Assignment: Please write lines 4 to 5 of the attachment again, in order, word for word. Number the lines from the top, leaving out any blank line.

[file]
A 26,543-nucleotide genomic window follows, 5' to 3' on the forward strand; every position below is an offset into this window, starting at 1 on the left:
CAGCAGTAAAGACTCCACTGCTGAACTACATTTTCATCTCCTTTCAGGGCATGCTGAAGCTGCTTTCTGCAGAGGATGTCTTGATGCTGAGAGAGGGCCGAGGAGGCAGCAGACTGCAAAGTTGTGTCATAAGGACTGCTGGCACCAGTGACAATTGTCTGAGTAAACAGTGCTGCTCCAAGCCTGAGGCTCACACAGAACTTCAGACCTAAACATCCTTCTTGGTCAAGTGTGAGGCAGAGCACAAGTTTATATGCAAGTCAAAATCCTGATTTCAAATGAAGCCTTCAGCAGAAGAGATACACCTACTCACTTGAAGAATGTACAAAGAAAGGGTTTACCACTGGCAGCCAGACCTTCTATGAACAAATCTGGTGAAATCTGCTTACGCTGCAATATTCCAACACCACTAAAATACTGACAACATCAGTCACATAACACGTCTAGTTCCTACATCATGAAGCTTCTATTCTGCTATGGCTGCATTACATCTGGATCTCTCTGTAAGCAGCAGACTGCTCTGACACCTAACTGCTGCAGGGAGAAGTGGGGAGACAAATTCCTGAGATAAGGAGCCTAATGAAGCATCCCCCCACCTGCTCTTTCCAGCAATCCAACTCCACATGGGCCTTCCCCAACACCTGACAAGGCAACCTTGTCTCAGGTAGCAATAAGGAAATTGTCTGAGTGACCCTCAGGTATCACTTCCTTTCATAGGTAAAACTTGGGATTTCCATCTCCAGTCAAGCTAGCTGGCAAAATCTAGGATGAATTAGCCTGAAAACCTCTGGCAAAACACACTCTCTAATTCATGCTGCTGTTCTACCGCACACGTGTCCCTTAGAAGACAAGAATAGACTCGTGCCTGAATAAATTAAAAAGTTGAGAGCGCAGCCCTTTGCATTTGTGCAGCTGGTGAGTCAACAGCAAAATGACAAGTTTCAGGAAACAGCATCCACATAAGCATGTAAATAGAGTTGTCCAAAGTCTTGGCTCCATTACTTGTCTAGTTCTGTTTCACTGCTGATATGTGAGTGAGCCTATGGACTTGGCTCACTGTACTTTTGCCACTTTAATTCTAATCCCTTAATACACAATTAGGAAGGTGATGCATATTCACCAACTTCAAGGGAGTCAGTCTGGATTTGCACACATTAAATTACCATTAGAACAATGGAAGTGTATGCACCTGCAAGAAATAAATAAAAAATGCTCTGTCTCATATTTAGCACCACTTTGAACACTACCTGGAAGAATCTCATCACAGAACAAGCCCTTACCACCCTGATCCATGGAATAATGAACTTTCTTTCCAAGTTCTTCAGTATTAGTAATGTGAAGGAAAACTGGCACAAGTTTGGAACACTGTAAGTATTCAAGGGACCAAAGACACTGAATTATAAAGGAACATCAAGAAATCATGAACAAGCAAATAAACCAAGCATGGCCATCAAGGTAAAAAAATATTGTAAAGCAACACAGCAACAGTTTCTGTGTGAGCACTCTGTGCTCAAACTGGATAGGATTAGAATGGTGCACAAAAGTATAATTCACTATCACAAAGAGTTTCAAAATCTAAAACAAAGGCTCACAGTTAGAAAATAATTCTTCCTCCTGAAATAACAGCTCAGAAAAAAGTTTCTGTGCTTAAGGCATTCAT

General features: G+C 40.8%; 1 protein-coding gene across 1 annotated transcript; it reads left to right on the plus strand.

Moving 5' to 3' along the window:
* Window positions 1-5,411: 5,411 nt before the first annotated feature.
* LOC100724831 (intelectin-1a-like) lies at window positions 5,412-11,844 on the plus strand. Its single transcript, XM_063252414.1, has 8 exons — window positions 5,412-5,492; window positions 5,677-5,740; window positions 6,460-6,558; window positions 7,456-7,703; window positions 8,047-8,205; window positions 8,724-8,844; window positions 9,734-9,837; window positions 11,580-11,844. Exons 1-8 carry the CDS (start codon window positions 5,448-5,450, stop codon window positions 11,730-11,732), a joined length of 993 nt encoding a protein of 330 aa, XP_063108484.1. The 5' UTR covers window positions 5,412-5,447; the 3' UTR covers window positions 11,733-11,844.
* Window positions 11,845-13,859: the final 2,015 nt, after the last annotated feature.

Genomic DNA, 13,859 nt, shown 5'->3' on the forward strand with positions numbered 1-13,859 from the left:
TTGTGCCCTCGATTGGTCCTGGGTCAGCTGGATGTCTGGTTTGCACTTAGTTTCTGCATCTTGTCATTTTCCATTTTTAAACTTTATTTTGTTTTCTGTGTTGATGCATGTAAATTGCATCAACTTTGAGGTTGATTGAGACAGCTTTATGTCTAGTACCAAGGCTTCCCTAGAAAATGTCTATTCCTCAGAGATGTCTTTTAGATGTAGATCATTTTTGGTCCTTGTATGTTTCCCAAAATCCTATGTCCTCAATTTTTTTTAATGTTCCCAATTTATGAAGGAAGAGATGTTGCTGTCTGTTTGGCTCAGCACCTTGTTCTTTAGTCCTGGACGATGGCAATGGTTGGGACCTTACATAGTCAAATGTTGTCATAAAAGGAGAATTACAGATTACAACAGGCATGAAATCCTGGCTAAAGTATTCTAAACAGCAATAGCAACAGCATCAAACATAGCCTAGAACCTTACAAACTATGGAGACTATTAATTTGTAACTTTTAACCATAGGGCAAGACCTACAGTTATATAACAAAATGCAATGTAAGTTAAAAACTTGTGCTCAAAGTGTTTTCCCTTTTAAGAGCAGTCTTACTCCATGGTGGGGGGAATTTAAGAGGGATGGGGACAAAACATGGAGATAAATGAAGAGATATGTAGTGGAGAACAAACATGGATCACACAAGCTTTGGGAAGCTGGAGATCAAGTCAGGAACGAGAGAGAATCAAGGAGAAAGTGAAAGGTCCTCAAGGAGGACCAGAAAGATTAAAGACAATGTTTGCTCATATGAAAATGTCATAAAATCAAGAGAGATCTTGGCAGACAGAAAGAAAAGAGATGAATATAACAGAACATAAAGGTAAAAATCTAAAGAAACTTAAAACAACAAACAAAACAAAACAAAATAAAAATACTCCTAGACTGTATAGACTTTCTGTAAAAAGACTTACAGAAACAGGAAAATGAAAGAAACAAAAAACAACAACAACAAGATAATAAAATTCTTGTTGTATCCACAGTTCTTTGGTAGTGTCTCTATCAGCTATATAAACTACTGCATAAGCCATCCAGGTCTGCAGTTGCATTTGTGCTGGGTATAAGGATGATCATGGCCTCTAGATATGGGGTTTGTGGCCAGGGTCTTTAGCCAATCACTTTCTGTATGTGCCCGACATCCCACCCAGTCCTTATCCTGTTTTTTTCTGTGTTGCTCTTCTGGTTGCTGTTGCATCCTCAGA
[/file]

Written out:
Moving 5' to 3' along the window:
* Window positions 1-5,411: 5,411 nt before the first annotated feature.